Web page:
BY CARMEN PONCIANO
When we drive through the countryside and pass the many long stretches of farmland, we often don’t think about the amount of work and maintenance farms require and the challenges that farmers face every year. Those who make a living through agriculture deal with many different problems, but one in particular has become a key challenge in Ontario – soil erosion.
Soil erosion refers to the wearing away of the fields’ topsoil through water, also known as water runoff, wind and, in some cases, tillage. For the most part soil erosion is a slow process that can go unnoticed, but, throughout the years, it can become a significant problem for farmers. However, it is also possible that it happens very suddenly which causes serious loss of topsoil. This makes the land unsustainable for long-term production.
“Erosion doesn’t just happen during the spring runoff,” said Anne Loeffler, Grand River Conservation Authority (GRCA) conservation specialist. “We’ve also had some significant soil losses after heavy rainfall events in late spring and early summer. Producers can’t lose topsoil to downstream reservoirs and lakes.”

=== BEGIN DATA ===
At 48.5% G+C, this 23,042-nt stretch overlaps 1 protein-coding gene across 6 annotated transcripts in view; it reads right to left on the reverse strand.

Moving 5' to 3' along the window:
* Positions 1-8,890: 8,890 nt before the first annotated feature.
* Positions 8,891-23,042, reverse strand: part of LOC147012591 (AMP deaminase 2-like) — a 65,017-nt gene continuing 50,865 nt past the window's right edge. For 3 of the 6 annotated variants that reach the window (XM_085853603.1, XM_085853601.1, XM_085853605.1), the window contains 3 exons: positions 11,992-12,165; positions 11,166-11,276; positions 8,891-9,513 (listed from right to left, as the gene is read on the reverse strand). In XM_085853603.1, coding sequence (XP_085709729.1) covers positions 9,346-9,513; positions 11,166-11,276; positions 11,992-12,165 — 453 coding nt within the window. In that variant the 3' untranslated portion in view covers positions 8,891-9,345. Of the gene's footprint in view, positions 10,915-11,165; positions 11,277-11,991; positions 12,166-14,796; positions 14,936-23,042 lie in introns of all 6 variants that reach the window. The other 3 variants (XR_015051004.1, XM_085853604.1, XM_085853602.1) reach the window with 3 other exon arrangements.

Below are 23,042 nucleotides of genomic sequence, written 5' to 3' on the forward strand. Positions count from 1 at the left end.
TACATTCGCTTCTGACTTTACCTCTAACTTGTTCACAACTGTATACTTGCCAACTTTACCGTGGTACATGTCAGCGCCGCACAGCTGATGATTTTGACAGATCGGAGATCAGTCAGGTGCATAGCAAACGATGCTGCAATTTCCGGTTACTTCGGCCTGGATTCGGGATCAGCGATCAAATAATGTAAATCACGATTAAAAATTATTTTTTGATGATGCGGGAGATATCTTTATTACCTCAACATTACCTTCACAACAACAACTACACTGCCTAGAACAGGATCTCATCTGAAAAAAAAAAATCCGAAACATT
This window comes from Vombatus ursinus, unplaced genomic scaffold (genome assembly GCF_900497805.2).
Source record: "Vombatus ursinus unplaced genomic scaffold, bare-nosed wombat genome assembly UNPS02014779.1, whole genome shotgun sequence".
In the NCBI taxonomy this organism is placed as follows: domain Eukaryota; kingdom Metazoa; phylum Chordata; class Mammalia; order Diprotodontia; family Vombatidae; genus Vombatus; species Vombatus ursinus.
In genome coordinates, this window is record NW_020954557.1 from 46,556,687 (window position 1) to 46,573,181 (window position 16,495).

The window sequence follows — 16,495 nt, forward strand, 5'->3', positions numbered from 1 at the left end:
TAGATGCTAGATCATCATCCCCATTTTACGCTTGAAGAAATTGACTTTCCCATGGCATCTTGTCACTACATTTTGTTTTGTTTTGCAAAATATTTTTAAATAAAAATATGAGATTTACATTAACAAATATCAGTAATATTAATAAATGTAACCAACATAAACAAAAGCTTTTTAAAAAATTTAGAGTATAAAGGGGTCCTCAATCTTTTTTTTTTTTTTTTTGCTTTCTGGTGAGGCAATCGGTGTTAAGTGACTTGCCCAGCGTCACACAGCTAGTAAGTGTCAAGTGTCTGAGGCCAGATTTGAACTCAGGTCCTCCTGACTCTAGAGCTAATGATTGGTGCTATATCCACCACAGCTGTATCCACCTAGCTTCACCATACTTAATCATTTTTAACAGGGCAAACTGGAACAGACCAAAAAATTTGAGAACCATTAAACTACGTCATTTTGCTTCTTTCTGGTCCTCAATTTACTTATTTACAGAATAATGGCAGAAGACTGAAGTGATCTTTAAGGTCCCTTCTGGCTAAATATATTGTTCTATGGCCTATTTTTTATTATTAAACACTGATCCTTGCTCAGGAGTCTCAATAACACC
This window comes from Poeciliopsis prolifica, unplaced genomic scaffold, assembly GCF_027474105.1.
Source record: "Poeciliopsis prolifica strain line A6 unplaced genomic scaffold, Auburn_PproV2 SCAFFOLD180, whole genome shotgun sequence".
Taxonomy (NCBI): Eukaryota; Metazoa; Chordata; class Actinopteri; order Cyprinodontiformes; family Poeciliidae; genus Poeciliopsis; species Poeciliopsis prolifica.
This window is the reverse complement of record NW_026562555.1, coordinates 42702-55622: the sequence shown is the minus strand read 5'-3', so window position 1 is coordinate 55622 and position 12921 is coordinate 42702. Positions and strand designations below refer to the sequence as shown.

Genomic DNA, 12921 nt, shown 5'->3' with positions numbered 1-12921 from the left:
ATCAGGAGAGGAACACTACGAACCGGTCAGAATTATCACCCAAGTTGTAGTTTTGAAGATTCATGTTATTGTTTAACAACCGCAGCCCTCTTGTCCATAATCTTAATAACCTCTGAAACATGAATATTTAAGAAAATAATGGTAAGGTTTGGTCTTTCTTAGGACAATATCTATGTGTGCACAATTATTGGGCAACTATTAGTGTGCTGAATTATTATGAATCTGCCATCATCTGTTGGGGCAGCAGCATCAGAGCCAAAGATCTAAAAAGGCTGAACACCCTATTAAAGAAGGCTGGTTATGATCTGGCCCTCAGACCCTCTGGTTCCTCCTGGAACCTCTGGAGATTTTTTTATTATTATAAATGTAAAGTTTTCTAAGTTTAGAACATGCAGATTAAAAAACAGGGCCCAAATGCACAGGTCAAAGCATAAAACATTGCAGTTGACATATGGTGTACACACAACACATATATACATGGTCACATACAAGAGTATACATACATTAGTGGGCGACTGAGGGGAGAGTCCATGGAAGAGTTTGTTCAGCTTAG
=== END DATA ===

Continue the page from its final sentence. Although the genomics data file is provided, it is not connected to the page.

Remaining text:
To help address the problem, the GRCA held several workshops earlier this month where they educated farmers on soil erosion and how to reduce the problem on their own lands. One topic in particular was the importance of using cover crops which are planted between harvests.
“Cover crops are one of the best management practices recommended to farmers to address soil erosion,” Loeffler said. “Cover crops can have many beneficial effects on soil health because they not only reduce erosion, they add organic matter to the soil, reduce nutrient losses to watercourses and groundwater, and improve soil fertility.”
GRCA has also identified watersheds such as Canagagigue Creek, the Upper Ninth, Upper Conestoga and Fairchild’s Creek as having significant soil erosion issues.
Leofflen said soil erosion causes excess nutrients and sediment to enter watercourses that, in turn, cause water quality problems for aquatic life in the surrounding areas and for downstream water users. Loeffler said climate change has a lot to do with the problem.
“One of the factors that affects the rate of soil erosion is the timing and intensity of rainfall events. Heavy rainfall events have caused significant localized soil erosion losses in our watershed during the past few years,” she said.